I also compare this to SEO writing (since last year I went down that rabbit hole at my previous company). Most people and companies shouldn’t be writing directly for SEO. Rather they should be writing about what they want to say.

Happiness is a duty

I love this quote from Richard Koch in the third edition of The 80/20 Principle.

Happiness is a duty. We should choose to be happy. We should work at happiness. And in doing so, we should help those closest to us, and even those who just stumble across us, to share our happiness.

Richard Koch

Initially I was sceptical to pick up the book since I felt like I already had a good understanding of the principle. But I’m glad I did because I discovered above.

If you pick up a copy remember to apply the 80/20 principle while reading. The book is laid out in a way that you can read a heading, decide if it’s relevant or not, and if it’s not then you can skip it. In fact Koch mentions multiple times throughout the book that if this section/chapter isn’t relevant for you than you should move on!

Sleep is a weapon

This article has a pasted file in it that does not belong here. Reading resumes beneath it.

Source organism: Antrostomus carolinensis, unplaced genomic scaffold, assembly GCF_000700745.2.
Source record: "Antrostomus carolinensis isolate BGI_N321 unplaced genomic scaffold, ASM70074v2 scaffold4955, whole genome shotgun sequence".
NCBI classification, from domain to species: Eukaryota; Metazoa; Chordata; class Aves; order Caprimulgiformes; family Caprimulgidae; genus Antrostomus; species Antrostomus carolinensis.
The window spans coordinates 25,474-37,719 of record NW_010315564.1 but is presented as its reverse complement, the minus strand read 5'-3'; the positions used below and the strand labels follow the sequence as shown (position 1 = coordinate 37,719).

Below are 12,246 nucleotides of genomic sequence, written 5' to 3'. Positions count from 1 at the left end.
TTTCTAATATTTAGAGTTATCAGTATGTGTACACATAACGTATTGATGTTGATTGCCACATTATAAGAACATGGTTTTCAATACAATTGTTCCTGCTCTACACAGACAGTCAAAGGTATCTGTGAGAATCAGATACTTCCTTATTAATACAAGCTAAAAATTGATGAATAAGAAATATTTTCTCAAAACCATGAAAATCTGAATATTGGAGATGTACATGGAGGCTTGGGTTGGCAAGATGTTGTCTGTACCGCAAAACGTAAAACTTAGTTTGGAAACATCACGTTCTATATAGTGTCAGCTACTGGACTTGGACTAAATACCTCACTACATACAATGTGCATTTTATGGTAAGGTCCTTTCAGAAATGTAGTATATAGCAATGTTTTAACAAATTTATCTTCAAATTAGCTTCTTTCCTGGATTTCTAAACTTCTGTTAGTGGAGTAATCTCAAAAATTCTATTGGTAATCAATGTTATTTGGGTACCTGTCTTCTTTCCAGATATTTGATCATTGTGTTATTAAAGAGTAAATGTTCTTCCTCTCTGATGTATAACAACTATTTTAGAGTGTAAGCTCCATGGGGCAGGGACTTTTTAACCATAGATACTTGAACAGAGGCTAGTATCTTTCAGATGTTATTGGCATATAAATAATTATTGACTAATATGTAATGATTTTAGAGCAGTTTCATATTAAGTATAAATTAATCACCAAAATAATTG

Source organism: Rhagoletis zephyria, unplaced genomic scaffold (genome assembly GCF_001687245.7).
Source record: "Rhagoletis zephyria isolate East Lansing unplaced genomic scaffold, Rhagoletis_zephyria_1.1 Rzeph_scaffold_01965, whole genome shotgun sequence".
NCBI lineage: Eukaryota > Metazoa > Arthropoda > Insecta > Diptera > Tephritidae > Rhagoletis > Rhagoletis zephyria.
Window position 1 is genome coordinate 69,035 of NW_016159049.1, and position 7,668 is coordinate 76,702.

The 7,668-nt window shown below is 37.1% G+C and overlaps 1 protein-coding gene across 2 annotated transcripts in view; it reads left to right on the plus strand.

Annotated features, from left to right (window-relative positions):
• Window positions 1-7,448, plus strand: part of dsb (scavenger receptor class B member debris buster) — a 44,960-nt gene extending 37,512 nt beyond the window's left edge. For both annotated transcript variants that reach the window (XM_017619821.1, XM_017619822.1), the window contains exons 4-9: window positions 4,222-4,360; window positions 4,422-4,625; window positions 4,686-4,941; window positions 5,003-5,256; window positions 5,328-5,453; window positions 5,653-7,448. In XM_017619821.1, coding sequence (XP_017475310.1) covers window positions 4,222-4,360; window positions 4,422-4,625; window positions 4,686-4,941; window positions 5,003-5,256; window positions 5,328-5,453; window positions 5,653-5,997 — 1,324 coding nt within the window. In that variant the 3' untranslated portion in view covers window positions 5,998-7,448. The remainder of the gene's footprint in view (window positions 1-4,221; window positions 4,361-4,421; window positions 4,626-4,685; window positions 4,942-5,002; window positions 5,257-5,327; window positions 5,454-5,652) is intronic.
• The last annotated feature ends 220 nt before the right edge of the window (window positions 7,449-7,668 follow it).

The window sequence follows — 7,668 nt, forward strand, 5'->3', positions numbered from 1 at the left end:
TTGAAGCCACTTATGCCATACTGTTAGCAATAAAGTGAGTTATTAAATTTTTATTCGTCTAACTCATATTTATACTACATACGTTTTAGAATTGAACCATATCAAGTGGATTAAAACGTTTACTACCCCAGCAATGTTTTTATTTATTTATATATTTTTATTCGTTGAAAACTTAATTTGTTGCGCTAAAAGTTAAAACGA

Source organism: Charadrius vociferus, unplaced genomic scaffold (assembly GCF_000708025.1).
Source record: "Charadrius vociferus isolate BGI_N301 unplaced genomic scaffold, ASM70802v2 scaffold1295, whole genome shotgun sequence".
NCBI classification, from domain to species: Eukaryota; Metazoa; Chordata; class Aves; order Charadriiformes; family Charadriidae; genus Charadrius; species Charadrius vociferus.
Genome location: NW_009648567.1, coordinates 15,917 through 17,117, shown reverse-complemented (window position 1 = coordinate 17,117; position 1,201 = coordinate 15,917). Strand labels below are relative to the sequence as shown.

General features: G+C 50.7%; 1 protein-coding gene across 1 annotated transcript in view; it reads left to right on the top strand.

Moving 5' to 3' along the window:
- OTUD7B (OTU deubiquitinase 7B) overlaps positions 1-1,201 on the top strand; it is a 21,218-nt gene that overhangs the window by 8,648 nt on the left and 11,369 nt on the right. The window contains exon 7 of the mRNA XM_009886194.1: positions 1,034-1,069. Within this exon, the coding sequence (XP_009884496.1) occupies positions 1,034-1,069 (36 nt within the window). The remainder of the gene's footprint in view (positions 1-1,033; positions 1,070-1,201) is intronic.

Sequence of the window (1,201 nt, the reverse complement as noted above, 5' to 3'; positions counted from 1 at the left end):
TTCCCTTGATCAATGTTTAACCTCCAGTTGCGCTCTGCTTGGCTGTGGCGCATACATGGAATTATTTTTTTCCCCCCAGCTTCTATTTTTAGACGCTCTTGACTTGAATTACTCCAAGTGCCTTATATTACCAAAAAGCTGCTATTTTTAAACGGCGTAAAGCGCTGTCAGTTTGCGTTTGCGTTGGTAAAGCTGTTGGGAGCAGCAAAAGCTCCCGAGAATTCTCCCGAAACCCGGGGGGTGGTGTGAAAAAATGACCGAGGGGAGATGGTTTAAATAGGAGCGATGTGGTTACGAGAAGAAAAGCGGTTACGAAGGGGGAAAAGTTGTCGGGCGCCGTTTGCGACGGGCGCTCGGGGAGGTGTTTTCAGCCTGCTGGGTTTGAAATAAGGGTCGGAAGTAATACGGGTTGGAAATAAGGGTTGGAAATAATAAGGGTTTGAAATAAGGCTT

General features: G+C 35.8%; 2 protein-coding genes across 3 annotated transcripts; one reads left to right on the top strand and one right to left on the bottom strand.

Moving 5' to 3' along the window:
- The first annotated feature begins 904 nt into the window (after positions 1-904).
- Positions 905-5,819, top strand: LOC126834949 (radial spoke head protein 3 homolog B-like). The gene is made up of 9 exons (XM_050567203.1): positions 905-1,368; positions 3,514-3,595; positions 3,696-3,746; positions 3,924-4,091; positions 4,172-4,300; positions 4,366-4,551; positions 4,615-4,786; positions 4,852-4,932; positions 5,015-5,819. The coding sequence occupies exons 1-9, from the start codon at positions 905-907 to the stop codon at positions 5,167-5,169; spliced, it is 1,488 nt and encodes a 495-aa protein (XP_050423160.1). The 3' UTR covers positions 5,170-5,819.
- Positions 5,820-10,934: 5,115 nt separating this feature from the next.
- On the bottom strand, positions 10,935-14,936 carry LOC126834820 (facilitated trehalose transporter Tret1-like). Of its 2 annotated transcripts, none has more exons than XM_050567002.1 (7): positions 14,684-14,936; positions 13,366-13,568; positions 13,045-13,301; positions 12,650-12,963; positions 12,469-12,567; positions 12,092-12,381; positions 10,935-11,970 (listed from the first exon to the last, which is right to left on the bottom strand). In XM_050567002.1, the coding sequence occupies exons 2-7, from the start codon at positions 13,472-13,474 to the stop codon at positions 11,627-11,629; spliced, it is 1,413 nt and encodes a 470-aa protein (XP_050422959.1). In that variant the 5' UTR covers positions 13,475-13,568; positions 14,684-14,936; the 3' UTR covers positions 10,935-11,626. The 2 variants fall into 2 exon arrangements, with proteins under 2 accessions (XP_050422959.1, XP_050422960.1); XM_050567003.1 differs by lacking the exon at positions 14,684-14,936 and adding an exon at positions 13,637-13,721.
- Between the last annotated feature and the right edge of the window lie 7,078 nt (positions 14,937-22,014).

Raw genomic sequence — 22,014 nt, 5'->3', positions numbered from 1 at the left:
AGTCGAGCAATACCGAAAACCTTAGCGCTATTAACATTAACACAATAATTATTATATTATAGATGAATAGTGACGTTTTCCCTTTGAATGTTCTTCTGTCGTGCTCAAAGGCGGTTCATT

If you’re a true Jason Bourne fan then you’ve read (and liked) the original books by Robert Ludlum (Books 1-3 in the series).

In the books Bourne (or Ludlum? I’m not sure if I should reference character our author) refers to ‘sleep as a weapon.’

He references, multiple times, that despite being in some terrible situation that taking the time to rest when he can will serve as a massive advantage. It will allow him to make better decisions under stress. It will allow him to survive.

Remember – Sleep is a weapon.

The Law of Perspective

In The 22 Immutable Laws of Marketing I find law 11 the most interesting.

“The Law of Perspective”

It states that most of the time in marketing (and life) the long term effect of something is usually the opposite of the short term effect.

In the book Al Ries and Jack Trout use a ‘sale’ as an example. The short term effect of having a sale for your business is increased revenue. People see the lower prices and buy more. BUT in the long run your revenue actually decreases because your customers will wait for you to have a sale (and thus lower prices).